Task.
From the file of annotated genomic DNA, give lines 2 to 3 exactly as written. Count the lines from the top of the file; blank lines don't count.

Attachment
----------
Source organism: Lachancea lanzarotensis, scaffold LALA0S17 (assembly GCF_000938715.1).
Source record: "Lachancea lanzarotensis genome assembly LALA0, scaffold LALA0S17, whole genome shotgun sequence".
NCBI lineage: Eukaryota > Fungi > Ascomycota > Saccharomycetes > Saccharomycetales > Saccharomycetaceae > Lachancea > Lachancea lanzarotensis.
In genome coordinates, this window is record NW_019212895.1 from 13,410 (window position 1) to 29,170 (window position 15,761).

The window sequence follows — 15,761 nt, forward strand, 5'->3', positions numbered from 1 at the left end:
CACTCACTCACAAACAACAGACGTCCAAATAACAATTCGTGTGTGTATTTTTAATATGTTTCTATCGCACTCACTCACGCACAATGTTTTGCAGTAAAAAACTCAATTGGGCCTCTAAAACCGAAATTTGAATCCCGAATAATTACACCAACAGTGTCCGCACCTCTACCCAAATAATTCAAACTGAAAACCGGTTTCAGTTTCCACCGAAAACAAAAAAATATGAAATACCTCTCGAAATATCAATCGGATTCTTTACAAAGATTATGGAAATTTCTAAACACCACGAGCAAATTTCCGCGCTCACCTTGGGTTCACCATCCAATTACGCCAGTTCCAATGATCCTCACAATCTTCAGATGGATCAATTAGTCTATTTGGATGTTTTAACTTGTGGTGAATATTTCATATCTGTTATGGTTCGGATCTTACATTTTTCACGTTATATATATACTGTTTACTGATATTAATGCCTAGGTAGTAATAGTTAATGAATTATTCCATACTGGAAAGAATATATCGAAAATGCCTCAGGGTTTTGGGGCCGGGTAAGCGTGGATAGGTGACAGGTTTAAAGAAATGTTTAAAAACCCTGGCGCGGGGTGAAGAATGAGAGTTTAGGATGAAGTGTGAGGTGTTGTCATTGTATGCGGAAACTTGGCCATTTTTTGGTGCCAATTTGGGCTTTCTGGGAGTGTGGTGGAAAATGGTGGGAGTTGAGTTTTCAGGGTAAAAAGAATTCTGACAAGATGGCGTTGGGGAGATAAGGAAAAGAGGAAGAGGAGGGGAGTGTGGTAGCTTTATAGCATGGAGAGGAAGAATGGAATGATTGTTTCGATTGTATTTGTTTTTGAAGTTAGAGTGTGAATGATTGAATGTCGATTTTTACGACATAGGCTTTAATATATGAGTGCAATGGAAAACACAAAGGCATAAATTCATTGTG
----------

Source record: "Lachancea lanzarotensis genome assembly LALA0, scaffold LALA0S17, whole genome shotgun sequence".
NCBI lineage: Eukaryota > Fungi > Ascomycota > Saccharomycetes > Saccharomycetales > Saccharomycetaceae > Lachancea > Lachancea lanzarotensis.